If you do happen to get any admin-type emails in your regular email (and you almost certainly will, at least at first), dealing with them is easy – just forward them to your admin INBOX.
4. Get your paper flowing into your INBOX
The rest of the administrative load you receive is probably in paper format, some of which may arrive by post, the rest you might collect in person (like receipts). Your going to need to digitise this to get it into your new Gmail admin INBOX. Get yourself a document scanner, turn all paper into PDFs and email them into your INBOX.
Because paper can be harder to search digitally than stuff that originated as email, I prefer to use a simple indexing system for all paperwork emailed into the INBOX – both myself and my post sorter use the following scheme:
- Paperwork is sorted into different types: invoices, cheques, general correspondence, receipts.
- Each batch is scanned and emailed separately. The nature of each batch is indicated simply in the ‘Subject’ of the email with: INVOICES, CHEQUES, GENERAL, RECEIPTS.
- The sender, or originator, of each item is detailed in the body of the email. So, for example, for a batch of invoices from various suppliers, the body of the email would simply appear as:
Nothing else apart from the PDF attachment goes in the email.
This indexing framework means the archive can be easily searched using Google’s tools to find whatever item you might be looking for, e.g., ‘invoice supplier A’, will return a list of emails containing invoices from Supplier A. As they will be ordered chronologically, it should be easy to find what you need. The advantage of using Gmail is that the search functionality is extremely powerful and using advanced syntax you can always precisely pinpoint your required items.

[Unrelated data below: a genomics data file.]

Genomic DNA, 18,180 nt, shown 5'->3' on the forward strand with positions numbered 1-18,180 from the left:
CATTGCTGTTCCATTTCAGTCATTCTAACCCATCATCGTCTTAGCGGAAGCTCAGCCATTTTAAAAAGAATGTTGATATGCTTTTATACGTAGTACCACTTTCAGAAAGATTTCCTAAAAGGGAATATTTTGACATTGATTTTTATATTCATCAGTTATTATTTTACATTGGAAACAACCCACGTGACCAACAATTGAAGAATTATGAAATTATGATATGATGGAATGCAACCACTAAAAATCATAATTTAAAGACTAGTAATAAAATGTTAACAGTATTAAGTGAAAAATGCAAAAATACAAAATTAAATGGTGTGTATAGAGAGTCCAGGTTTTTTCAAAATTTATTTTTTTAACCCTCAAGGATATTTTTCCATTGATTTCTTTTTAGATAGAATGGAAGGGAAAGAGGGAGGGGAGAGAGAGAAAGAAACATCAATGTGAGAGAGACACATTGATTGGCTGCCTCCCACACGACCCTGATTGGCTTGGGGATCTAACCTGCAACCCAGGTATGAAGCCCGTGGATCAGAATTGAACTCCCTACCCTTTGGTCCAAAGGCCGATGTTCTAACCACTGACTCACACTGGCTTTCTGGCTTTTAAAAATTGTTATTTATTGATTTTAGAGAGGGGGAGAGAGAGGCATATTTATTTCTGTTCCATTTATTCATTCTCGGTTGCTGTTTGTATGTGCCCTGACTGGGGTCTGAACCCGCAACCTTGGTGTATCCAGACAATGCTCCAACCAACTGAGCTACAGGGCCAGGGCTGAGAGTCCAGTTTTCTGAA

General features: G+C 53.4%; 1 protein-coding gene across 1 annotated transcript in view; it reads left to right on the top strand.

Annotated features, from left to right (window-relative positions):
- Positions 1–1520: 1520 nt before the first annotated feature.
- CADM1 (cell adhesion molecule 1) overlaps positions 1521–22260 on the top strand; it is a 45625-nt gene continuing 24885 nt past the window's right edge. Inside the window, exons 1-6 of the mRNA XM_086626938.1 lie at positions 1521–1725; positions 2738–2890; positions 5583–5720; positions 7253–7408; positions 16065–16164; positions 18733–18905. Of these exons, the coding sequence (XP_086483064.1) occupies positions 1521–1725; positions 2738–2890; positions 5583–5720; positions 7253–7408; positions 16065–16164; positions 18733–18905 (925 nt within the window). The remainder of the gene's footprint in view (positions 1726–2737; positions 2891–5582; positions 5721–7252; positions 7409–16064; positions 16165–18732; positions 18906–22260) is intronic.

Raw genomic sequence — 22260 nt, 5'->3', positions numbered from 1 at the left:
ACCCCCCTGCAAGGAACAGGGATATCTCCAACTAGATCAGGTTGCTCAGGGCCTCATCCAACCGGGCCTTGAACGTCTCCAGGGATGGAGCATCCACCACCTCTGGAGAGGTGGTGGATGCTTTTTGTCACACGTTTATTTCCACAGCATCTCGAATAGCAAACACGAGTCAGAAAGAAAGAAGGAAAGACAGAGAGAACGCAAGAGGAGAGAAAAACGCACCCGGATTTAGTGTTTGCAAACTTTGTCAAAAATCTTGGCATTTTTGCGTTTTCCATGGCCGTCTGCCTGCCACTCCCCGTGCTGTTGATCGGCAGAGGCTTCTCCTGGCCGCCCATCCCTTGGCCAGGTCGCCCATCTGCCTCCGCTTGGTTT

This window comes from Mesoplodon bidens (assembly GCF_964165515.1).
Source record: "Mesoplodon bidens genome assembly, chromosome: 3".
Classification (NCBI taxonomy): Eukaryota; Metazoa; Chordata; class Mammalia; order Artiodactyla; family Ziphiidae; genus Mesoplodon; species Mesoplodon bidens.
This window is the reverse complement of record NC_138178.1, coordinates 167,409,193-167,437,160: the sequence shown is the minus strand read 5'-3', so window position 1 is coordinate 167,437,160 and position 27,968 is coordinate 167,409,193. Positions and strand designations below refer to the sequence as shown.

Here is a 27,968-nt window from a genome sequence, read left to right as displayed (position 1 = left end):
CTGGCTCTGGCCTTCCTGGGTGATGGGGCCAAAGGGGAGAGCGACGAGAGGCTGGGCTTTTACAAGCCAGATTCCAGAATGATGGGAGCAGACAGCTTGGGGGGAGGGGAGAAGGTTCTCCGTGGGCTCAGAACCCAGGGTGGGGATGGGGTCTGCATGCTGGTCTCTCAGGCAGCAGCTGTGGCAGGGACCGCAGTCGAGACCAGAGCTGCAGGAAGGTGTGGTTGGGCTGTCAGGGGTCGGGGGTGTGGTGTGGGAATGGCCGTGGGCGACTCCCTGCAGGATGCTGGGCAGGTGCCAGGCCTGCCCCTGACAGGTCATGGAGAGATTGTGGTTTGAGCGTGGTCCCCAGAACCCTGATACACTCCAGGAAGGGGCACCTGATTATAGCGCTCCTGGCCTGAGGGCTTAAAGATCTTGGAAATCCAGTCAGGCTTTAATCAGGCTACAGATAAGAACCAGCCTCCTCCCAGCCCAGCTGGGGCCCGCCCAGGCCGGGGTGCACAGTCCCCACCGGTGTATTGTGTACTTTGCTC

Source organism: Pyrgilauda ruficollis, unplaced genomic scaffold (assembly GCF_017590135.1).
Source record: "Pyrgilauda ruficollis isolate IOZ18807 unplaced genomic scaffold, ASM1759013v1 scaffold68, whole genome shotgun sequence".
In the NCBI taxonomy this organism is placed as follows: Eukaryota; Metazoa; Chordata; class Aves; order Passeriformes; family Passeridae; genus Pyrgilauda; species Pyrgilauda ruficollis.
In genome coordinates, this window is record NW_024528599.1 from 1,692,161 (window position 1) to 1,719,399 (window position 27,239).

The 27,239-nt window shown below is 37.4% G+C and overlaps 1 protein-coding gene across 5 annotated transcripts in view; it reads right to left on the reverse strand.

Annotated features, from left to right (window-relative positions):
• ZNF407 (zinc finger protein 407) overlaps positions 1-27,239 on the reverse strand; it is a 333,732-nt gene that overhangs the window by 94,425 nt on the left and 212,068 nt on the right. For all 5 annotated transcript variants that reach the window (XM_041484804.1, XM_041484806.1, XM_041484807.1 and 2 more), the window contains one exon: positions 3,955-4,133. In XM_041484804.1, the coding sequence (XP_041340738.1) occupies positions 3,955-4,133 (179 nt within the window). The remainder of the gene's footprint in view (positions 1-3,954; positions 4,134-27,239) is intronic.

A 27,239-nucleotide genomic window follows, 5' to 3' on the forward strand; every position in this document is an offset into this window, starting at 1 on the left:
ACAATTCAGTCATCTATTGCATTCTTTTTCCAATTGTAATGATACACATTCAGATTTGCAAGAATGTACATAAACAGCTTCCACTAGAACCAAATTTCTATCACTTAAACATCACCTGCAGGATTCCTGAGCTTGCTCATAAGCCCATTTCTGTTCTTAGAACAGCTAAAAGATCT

5. Designate a time for processing the INBOX
Now that all your admin – both digital and paper – is landing in your INBOX and keeping out of your way, you should be able to get on with running your business. However, you will of course need to periodically process the contents of the INBOX, just as you would a pile of physical mail. Rather than doing this on a continued basis, it’s best to batch it. Designate a weekly slot to process your INBOX and follow this procedure:
- Open each item and take the appropriate action, i.e., record invoices, expenses and payments, action any notifications and reply to any letters.
- Once processed, hit ‘Archive’, which takes the email out of the inbox and places it in a folder called ‘All Mail’.
- Repeat until your INBOX is clear.
6. Use your archived mail to search for any documents you need to reference
Now that your admin is being nicely archived in Gmail instead of folders and files, you’ve got access to it wherever and whenever you are. Should you need to pull up a receipt from last year’s trade show, just go into your Gmail account and search for ‘receipt trade show’ and you’re done!